(CNN)-The campaign arm for the House Democrats announced Thursday an outreach program targeting Hispanic Americans, underscoring the importance of the key group of voters in November's election.
Titled "Mi Congreso Mi Voto" the Democratic Congressional Campaign Committee's focused effort targets 16 congressional districts across eight states with large Hispanic populations. The House is currently controlled by Republicans by a 242-193 margin.
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Both sides have made notable efforts to garner Hispanic support prior to the November contests considering the group's status as one of the fastest growing minority population in the United States.
Next week's Republican National Convention in Tampa, Florida will emphasize a series of high-profile Latino Republicans in an attempt to highlight the party's diversity by reserving prominent speaking roles for rising conservative, Latino stars such as Sen. Marco Rubio from Florida, New Mexico Gov. Susana Martinez, Nevada Gov. Brian Sandoval and Senate candidate Ted Cruz from Texas.
The campaign for Republican presidential candidate Mitt Romney released a Spanish-language ad in July targeting Latino voters and featuring his son, Craig, who is fluent in Spanish, urging voters to "get to know" his dad.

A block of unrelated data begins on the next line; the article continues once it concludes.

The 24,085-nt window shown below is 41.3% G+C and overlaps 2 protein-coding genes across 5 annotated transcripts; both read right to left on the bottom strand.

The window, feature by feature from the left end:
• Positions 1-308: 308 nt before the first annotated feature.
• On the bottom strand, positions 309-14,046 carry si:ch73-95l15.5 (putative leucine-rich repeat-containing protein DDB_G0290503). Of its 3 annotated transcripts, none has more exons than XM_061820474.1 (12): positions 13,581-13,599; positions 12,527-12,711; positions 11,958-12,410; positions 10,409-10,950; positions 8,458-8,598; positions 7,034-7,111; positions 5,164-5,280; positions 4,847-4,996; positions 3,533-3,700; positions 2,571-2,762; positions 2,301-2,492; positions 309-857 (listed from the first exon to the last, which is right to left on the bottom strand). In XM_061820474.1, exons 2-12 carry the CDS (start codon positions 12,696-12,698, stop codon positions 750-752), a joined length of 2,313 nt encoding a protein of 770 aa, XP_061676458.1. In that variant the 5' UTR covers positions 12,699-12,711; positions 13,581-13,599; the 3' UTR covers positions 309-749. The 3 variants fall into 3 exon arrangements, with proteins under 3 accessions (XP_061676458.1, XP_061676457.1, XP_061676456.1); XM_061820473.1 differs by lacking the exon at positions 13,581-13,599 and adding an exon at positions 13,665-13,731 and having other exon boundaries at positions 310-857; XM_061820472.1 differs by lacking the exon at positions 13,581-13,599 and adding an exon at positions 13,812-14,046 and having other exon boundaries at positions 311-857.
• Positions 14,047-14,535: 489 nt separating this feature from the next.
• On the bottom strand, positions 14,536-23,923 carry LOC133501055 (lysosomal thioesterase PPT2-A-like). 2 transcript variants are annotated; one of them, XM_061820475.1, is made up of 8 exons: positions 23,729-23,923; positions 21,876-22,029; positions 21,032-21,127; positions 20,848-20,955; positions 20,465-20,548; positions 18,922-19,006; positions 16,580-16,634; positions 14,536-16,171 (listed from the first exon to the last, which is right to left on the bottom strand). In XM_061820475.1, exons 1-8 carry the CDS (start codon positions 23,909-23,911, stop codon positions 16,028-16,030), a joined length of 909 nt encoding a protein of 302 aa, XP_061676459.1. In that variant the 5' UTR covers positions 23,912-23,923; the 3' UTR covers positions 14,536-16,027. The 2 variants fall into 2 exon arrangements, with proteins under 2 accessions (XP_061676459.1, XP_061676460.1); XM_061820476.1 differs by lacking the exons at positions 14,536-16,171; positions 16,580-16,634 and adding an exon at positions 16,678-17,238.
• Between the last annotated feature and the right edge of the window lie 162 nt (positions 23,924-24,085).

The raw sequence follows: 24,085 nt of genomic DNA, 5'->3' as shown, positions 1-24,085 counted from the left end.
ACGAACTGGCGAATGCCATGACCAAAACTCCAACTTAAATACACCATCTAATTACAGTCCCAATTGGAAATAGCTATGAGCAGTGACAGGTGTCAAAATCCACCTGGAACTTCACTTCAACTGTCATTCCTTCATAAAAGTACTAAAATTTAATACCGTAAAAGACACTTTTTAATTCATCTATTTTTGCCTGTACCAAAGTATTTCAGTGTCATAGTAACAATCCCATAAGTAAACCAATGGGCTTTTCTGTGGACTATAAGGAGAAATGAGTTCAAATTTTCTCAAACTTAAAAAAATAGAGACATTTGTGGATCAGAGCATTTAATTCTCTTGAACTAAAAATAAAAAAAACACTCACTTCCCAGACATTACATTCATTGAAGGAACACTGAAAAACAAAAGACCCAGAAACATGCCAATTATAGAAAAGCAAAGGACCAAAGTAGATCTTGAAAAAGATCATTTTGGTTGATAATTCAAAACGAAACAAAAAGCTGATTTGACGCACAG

In a statement about the Democrats' new program, House Democratic Caucus Vice Chair Xavier Becerra pointed to Republican-supported policies Democrats claim would hurt Hispanic Americans.
"Republicans are focused on defeating President Obama, while supporting an agenda that would end Medicare and Medicaid, eliminate jobs, and block the DREAM Act at any cost, while giving tax breaks to millionaires and companies that ship jobs overseas," Becerra said in a statement about the program, also noting the importance of the group's participation in determining Democratic success in November.
But Latino interest in the 2012 election appears to be lagging. Compared to the 2008 election cycle, Hispanic interest levels in 2012 are 10 points behind where they were in the previous election, according to an NBC-Wall Street Journal-Telemundo poll conducted in July.
Obama, who carried Hispanic support handily in 2008 against Republican Sen. John McCain, continues to have an overwhelming amount of support from the Latino community compared to 2012's presumptive Republican nominee, Mitt Romney.
Obama's advantage over Romney among the politically imperative demographic remains steady from previous months, with the president taking 67% to Romney's 23% of registered Latino voters' support in July.
These polling numbers followed the president's executive order announced in June halting the deportation of illegal immigrants brought to the United States as children. Obama's order was popular nationwide but especially among Latinos who were significantly in favor of the new policy by almost nine-in-ten, according another NBC-WSJ poll taken in June.
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